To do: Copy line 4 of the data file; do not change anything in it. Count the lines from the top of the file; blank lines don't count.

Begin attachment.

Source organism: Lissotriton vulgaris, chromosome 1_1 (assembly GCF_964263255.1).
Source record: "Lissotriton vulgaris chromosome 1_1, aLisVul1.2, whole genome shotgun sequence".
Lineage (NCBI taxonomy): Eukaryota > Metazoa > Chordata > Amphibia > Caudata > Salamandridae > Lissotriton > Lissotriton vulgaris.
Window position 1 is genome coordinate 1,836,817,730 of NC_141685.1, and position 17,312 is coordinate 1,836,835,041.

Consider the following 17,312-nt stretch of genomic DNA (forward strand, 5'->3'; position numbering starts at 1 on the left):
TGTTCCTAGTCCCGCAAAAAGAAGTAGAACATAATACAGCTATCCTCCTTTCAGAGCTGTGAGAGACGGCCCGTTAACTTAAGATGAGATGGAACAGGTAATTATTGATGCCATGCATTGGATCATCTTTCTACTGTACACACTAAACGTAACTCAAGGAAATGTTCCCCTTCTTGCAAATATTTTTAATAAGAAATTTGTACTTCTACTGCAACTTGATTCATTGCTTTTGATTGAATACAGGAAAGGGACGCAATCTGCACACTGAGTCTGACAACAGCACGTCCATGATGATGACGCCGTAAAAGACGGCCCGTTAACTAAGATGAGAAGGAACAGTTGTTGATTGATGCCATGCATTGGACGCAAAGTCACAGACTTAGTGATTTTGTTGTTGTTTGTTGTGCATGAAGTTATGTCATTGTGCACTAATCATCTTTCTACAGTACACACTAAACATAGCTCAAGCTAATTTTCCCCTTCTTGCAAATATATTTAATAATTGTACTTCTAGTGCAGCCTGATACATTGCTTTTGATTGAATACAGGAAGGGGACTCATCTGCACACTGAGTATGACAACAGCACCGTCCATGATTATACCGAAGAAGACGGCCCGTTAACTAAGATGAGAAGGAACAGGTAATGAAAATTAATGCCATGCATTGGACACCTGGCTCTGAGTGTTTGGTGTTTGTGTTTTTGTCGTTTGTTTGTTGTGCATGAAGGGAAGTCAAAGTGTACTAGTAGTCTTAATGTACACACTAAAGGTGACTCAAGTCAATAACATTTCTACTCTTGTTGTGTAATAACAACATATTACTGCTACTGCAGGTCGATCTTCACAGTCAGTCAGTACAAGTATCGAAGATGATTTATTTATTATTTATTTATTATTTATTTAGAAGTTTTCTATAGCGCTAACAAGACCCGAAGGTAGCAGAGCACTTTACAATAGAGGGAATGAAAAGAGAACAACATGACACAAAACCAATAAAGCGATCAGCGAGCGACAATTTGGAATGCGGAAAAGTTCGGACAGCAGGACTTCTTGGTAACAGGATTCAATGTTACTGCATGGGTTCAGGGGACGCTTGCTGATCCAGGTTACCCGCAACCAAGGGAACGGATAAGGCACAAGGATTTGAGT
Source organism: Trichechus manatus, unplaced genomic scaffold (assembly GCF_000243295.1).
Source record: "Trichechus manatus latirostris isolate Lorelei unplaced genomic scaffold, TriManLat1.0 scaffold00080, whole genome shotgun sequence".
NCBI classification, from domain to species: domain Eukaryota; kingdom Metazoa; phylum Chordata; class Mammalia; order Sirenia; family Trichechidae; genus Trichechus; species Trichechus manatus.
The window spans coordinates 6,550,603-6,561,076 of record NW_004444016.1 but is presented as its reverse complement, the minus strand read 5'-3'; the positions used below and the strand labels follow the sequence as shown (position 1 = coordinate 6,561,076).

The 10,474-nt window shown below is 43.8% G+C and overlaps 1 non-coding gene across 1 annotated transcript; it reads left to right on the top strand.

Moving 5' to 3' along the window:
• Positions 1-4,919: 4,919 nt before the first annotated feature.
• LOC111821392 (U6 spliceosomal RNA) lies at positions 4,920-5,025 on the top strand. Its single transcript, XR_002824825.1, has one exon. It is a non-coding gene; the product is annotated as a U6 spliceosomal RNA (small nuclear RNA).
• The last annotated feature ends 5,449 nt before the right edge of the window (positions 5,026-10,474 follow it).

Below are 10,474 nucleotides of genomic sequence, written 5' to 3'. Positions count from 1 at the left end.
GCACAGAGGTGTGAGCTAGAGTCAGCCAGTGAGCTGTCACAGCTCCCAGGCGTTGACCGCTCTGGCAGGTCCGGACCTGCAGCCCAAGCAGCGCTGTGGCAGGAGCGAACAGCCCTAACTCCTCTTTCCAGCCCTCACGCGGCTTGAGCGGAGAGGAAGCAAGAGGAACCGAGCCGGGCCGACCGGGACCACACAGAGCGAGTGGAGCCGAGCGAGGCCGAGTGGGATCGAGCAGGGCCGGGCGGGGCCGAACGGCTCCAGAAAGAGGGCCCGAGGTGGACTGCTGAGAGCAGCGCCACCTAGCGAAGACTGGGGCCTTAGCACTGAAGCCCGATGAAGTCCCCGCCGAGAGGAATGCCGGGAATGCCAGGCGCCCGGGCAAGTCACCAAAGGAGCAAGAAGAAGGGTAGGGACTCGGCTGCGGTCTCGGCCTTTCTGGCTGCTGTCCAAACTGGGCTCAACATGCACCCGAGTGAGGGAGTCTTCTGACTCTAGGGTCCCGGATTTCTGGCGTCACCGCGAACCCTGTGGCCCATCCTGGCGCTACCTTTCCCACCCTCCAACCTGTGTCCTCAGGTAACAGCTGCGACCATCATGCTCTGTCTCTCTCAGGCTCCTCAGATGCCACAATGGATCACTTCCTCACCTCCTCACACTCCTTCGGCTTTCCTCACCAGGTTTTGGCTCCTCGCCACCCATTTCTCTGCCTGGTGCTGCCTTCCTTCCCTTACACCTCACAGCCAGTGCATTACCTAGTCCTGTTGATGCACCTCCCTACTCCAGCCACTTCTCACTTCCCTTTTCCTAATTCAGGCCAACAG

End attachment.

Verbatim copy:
Window position 1 is genome coordinate 1,836,817,730 of NC_141685.1, and position 17,312 is coordinate 1,836,835,041.